How do you solve a problem like Mourinho?
Brought to You from our Guest writer Sean Canning
With it being the festive season Sean Canning’s thoughts turned to his favourite film, “The Sound of Music” and one of its more famous songs, which got him to thinking about replacing a singing nun with a moaning manager….
Last weekend saw Pep Guardiola’s Man City side take a huge stride in their quest for this year’s Premier League crown, the citizens opened up a 11 point gap on their nearest rivals and neighbours, Man United with a 2-1 win at Old Trafford. All this means, barring a collapse of Devon Loch proportions, it will be the blue side of Manchester that is celebrating come May next year.
Unfortunately for both sides, the national newspapers have been filled more with headlines relating to the aftermath of the events in the tunnel and dressing rooms rather than the actual game itself. “Milkgate” threatens to overshadow what is a pivotal moment in the 2017-2018 season and possibly Pep Guardiola’s most significant victory since taking charge at the Etihad.
Don’t let the game’s scoreline fool you dear readers, City outclassed United in every department. But it was in midfield that the difference in class was most evident. As always the conductors of the orchestra were the mercurial Silva and De Bruyne. Two players that have flourished under Guardiola’s tutelage and will surely feature in player of the year polls at the end of the season. They switched wings at will and were able to pick out the potent city attack with metronomic passing. Ander Herrera had seemingly been tasked with the role of man-marking De Bruyne in particular. A role he had performed with a great deal of success against Eden Hazard in last season’s victory over Chelsea. Sunday was different however. He seemed unsure whether to stick or twist when it came to following DeBruyne and was ultimately left isolated. He wasn’t the only United midfielder to struggle however, as Mourinho’s decision not to pack the midfield in Pogba’s absence ultimately came back to haunt United as they looked a bit narrow at times and bereft of ideas.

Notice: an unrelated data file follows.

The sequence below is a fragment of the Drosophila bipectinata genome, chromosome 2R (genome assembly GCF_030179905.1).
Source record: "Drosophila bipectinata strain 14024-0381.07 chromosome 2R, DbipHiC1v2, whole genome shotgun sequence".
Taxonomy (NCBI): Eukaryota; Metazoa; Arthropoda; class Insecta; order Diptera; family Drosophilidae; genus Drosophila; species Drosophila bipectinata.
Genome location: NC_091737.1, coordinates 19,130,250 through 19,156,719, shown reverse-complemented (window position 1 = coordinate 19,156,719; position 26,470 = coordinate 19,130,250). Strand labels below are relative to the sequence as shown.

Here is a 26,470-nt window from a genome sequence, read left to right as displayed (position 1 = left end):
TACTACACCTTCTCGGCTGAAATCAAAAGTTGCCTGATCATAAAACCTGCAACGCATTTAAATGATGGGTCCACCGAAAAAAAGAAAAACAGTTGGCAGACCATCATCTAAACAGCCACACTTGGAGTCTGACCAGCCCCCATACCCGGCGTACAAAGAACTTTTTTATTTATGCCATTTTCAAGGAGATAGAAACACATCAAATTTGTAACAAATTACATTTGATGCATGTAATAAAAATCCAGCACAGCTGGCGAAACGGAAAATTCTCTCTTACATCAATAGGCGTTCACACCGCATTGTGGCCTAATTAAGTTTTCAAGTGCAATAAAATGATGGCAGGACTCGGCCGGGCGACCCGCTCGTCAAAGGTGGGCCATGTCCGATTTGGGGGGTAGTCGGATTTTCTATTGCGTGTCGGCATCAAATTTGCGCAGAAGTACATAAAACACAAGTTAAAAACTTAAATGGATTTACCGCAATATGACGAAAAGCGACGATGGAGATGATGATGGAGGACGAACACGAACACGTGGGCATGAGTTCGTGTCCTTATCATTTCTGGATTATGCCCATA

The blame game
The United manager’s comments afterwards were what we’ve come to being accustomed to over the years. With Mourinho pointing the finger of blame for the defeat firmly at match official Michael Oliver, Guardiola’s guffaws when this was put to him in his post match interviews told its own story – he’s heard it all before where Mourinho is concerned. It’s always someone’s fault…It’s just that someone is never him. But it’s not just his opposite number that is exasperated when it comes to Mourimho’s post-match moaning; everyone is fair game in the aftermath of a defeat: the referee, the fans, the team physio etc.etc.
Change the record Jose. All this was compounded by his decision to enter the City dressing room and castigate them for being “disrespectful”….celebrating a victory over your arch rivals? On their own patch? Why, it’s completely preposterous! This is the same Jose Mourinho who earned Sir Alex Ferguson’s ire when he was manager of Porto in 2004 and they scored against United in the Champions League at Old Trafford, Jose’s sprint down the line would have left Usain Bolt in his wake. Let’s also not forget his power slide in a Real Madrid/United game some years later…his selective memory would make Bill Clinton blush.
Where do we go from here?
Despite United’s defeat on Sunday, they are still in a relatively strong position in the league and they have secured a favourable draw against Sevilla in the next round of the Champions League.
The side are in visibly better shape than when the Portugese supremo took over from Louis Van Gaal last year and he has undoubtedly improved the consistency of the team. But their relatively successful season to date belies the disquiet amongst the Old Trafford faithful and their perceived departure from the “United way” of playing football as well as Mourino’s questionable methods of dealing with the media. However, football is a results based business and should Mourinho manage to bring some silverware to the theatre of dreams then unsavoury comments in the press not to mention off the field spats will be a long forgotten storm in a tea…or even milk cup.
This article was brought to you from Playnbrag
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